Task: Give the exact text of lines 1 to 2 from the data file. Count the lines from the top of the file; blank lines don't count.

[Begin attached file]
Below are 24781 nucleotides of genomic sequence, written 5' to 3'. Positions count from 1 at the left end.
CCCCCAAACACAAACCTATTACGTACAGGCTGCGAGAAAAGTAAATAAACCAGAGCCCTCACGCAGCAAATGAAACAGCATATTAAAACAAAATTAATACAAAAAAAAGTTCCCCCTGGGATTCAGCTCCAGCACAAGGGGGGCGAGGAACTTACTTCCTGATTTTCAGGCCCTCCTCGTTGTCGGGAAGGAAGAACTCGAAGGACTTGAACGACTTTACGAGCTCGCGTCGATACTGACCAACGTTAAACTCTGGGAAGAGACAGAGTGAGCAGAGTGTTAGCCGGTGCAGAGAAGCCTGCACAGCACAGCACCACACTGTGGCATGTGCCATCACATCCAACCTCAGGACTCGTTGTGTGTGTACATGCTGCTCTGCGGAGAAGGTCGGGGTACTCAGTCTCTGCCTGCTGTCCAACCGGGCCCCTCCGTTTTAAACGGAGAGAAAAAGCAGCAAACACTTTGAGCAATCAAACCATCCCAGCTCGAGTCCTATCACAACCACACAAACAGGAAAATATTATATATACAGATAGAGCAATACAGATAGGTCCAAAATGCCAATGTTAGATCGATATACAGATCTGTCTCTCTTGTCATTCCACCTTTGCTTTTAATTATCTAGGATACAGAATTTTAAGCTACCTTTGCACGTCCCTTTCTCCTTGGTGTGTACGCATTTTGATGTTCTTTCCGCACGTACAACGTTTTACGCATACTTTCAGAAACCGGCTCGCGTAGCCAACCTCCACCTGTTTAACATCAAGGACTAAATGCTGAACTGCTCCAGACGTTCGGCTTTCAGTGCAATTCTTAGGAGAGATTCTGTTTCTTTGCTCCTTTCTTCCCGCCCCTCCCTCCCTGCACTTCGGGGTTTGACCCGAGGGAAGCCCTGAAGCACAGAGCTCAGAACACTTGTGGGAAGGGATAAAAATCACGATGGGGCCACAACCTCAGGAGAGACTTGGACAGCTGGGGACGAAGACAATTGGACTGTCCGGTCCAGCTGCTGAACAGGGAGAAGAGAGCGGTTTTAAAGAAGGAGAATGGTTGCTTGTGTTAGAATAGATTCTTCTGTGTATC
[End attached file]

Below are 24781 nucleotides of genomic sequence, written 5' to 3'. Positions count from 1 at the left end.
CCCCCAAACACAAACCTATTACGTACAGGCTGCGAGAAAAGTAAATAAACCAGAGCCCTCACGCAGCAAATGAAACAGCATATTAAAACAAAATTAATACAAAAAAAAGTTCCCCCTGGGATTCAGCTCCAGCACAAGGGGGGCGAGGAACTTACTTCCTGATTTTCAGGCCCTCCTCGTTGTCGGGAAGGAAGAACTCGAAGGACTTGAACGACTTTACGAGCTCGCGTCGATACTGACCAACGTTAAACTCTGGGAAGAGACAGAGTGAGCAGAGTGTTAGCCGGTGCAGAGAAGCCTGCACAGCACAGCACCACACTGTGGCATGTGCCATCACATCCAACCTCAGGACTCGTTGTGTGTGTACATGCTGCTCTGCGGAGAAGGTCGGGGTACTCAGTCTCTGCCTGCTGTCCAACCGGGCCCCTCCGTTTTAAACGGAGAGAAAAAGCAGCAAACACTTTGAGCAATCAAACCATCCCAGCTCGAGTCCTATCACAACCACACAAACAGGAAAATATTATATATACAGATAGAGCAATACAGATAGGTCCAAAATGCCAATGTTAGATCGATATACAGATCTGTCTCTCTTGTCATTCCACCTTTGCTTTTAATTATCTAGGATACAGAATTTTAAGCTACCTTTGCACGTCCCTTTCTCCTTGGTGTGTACGCATTTTGATGTTCTTTCCGCACGTACAACGTTTTACGCATACTTTCAGAAACCGGCTCGCGTAGCCAACCTCCACCTGTTTAACATCAAGGACTAAATGCTGAACTGCTCCAGACGTTCGGCTTTCAGTGCAATTCTTAGGAGAGATTCTGTTTCTTTGCTCCTTTCTTCCCGCCCCTCCCTCCCTGCACTTCGGGGTTTGACCCGAGGGAAGCCCTGAAGCACAGAGCTCAGAACACTTGTGGGAAGGGATAAAAATCACGATGGGGCCACAACCTCAGGAGAGACTTGGACAGCTGGGGACGAAGACAATTGGACTGTCCGGTCCAGCTGCTGAACAGGGAGAAGAGAGCGGTTTTAAAGAAGGAGAATGGTTGCTTGTGTTAGAATAGATTCTTCTGTGTATC